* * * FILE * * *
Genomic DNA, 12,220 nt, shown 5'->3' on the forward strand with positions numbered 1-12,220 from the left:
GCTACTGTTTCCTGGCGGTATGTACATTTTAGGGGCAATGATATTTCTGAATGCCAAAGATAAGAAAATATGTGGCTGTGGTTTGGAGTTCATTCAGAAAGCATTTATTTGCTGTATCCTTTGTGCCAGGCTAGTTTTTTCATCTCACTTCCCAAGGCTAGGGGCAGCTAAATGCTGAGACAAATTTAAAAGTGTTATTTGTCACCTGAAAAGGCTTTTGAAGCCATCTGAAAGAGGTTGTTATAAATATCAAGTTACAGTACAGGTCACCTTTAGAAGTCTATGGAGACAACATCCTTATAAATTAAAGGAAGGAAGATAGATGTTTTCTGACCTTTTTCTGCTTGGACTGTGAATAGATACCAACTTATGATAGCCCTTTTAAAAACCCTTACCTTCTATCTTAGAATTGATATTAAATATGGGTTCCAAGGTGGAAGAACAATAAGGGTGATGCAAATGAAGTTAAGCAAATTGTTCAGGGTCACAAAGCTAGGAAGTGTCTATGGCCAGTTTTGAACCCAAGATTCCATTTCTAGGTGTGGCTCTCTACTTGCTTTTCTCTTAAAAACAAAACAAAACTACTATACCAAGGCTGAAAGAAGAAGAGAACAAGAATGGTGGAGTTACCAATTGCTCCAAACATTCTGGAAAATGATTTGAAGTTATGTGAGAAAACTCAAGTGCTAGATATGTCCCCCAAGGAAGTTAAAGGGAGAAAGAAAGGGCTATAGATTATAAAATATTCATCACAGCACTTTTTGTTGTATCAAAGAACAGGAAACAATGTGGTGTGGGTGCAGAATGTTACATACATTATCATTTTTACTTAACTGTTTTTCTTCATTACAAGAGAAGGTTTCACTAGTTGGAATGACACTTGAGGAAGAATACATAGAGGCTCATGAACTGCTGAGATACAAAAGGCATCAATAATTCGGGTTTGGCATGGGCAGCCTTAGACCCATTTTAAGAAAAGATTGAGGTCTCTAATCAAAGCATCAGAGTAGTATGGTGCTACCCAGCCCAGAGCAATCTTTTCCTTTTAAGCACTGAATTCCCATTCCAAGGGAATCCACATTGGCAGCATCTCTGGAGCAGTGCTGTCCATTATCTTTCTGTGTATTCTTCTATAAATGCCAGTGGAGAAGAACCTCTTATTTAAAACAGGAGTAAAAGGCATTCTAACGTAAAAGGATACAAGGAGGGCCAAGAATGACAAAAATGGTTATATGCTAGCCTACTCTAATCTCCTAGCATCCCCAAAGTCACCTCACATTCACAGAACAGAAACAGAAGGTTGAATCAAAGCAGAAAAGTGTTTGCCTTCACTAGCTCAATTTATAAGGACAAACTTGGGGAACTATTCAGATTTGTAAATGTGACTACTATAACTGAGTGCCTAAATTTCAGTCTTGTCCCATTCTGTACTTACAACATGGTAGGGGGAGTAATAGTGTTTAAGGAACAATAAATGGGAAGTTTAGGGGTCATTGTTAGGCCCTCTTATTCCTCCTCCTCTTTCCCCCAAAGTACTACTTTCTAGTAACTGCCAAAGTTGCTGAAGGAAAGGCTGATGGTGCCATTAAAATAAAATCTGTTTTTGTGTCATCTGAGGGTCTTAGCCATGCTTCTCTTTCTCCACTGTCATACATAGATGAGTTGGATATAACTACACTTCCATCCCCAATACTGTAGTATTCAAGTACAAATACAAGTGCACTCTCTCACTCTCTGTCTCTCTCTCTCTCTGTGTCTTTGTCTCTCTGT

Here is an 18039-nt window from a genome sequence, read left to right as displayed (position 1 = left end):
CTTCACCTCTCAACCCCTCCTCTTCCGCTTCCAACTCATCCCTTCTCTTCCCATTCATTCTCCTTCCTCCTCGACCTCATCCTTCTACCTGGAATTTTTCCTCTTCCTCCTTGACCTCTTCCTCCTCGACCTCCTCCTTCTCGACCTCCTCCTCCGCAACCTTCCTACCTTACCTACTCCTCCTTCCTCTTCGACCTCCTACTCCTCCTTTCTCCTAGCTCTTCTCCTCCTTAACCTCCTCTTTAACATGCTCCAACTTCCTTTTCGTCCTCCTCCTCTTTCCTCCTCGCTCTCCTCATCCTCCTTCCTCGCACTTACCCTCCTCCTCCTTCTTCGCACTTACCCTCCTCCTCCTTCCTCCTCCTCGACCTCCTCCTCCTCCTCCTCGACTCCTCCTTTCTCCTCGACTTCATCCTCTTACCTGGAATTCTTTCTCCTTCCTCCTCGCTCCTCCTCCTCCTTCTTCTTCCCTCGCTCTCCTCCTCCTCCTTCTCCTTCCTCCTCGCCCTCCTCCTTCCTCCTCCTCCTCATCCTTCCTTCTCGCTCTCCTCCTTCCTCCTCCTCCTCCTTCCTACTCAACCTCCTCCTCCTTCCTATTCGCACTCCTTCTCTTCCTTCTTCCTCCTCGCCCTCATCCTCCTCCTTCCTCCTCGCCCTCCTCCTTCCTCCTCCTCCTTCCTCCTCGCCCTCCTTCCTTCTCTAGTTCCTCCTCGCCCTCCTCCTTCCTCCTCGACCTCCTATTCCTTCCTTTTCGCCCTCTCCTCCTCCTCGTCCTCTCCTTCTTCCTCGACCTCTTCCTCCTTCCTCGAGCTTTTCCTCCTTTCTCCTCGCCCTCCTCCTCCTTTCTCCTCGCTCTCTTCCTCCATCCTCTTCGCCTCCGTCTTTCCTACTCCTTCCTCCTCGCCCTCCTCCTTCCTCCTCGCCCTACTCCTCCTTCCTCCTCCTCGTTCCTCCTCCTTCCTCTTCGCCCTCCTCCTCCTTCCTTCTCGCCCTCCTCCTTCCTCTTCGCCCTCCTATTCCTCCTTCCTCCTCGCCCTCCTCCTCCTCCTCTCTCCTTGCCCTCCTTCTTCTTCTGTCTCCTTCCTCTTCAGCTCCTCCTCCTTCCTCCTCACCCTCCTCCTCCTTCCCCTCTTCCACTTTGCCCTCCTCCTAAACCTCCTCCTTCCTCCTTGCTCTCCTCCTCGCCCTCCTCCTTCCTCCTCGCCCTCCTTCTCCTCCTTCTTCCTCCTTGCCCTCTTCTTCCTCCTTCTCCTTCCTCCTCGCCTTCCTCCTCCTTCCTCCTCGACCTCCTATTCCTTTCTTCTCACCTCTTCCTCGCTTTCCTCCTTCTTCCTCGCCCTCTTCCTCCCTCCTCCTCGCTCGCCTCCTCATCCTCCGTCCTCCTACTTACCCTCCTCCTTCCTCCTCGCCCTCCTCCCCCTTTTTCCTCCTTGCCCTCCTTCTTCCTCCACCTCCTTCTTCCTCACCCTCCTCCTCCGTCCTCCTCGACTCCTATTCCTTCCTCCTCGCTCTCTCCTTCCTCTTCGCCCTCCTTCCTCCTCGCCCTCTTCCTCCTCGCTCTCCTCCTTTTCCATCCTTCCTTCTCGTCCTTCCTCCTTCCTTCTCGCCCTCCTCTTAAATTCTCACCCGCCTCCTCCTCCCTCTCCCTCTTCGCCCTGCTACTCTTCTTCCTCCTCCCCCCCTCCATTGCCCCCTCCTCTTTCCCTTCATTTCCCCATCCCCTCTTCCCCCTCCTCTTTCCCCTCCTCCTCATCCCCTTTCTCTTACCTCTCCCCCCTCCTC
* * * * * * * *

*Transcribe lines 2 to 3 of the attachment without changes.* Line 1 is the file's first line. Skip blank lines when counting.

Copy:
GCTACTGTTTCCTGGCGGTATGTACATTTTAGGGGCAATGATATTTCTGAATGCCAAAGATAAGAAAATATGTGGCTGTGGTTTGGAGTTCATTCAGAAAGCATTTATTTGCTGTATCCTTTGTGCCAGGCTAGTTTTTTCATCTCACTTCCCAAGGCTAGGGGCAGCTAAATGCTGAGACAAATTTAAAAGTGTTATTTGTCACCTGAAAAGGCTTTTGAAGCCATCTGAAAGAGGTTGTTATAAATATCAAGTTACAGTACAGGTCACCTTTAGAAGTCTATGGAGACAACATCCTTATAAATTAAAGGAAGGAAGATAGATGTTTTCTGACCTTTTTCTGCTTGGACTGTGAATAGATACCAACTTATGATAGCCCTTTTAAAAACCCTTACCTTCTATCTTAGAATTGATATTAAATATGGGTTCCAAGGTGGAAGAACAATAAGGGTGATGCAAATGAAGTTAAGCAAATTGTTCAGGGTCACAAAGCTAGGAAGTGTCTATGGCCAGTTTTGAACCCAAGATTCCATTTCTAGGTGTGGCTCTCTACTTGCTTTTCTCTTAAAAACAAAACAAAACTACTATACCAAGGCTGAAAGAAGAAGAGAACAAGAATGGTGGAGTTACCAATTGCTCCAAACATTCTGGAAAATGATTTGAAGTTATGTGAGAAAACTCAAGTGCTAGATATGTCCCCCAAGGAAGTTAAAGGGAGAAAGAAAGGGCTATAGATTATAAAATATTCATCACAGCACTTTTTGTTGTATCAAAGAACAGGAAACAATGTGGTGTGGGTGCAGAATGTTACATACATTATCATTTTTACTTAACTGTTTTTCTTCATTACAAGAGAAGGTTTCACTAGTTGGAATGACACTTGAGGAAGAATACATAGAGGCTCATGAACTGCTGAGATACAAAAGGCATCAATAATTCGGGTTTGGCATGGGCAGCCTTAGACCCATTTTAAGAAAAGATTGAGGTCTCTAATCAAAGCATCAGAGTAGTATGGTGCTACCCAGCCCAGAGCAATCTTTTCCTTTTAAGCACTGAATTCCCATTCCAAGGGAATCCACATTGGCAGCATCTCTGGAGCAGTGCTGTCCATTATCTTTCTGTGTATTCTTCTATAAATGCCAGTGGAGAAGAACCTCTTATTTAAAACAGGAGTAAAAGGCATTCTAACGTAAAAGGATACAAGGAGGGCCAAGAATGACAAAAATGGTTATATGCTAGCCTACTCTAATCTCCTAGCATCCCCAAAGTCACCTCACATTCACAGAACAGAAACAGAAGGTTGAATCAAAGCAGAAAAGTGTTTGCCTTCACTAGCTCAATTTATAAGGACAAACTTGGGGAACTATTCAGATTTGTAAATGTGACTACTATAACTGAGTGCCTAAATTTCAGTCTTGTCCCATTCTGTACTTACAACATGGTAGGGGGAGTAATAGTGTTTAAGGAACAATAAATGGGAAGTTTAGGGGTCATTGTTAGGCCCTCTTATTCCTCCTCCTCTTTCCCCCAAAGTACTACTTTCTAGTAACTGCCAAAGTTGCTGAAGGAAAGGCTGATGGTGCCATTAAAATAAAATCTGTTTTTGTGTCATCTGAGGGTCTTAGCCATGCTTCTCTTTCTCCACTGTCATACATAGATGAGTTGGATATAACTACACTTCCATCCCCAATACTGTAGTATTCAAGTACAAATACAAGTGCACTCTCTCACTCTCTGTCTCTCTCTCTCTCTGTGTCTTTGTCTCTCTGT

Here is an 18039-nt window from a genome sequence, read left to right as displayed (position 1 = left end):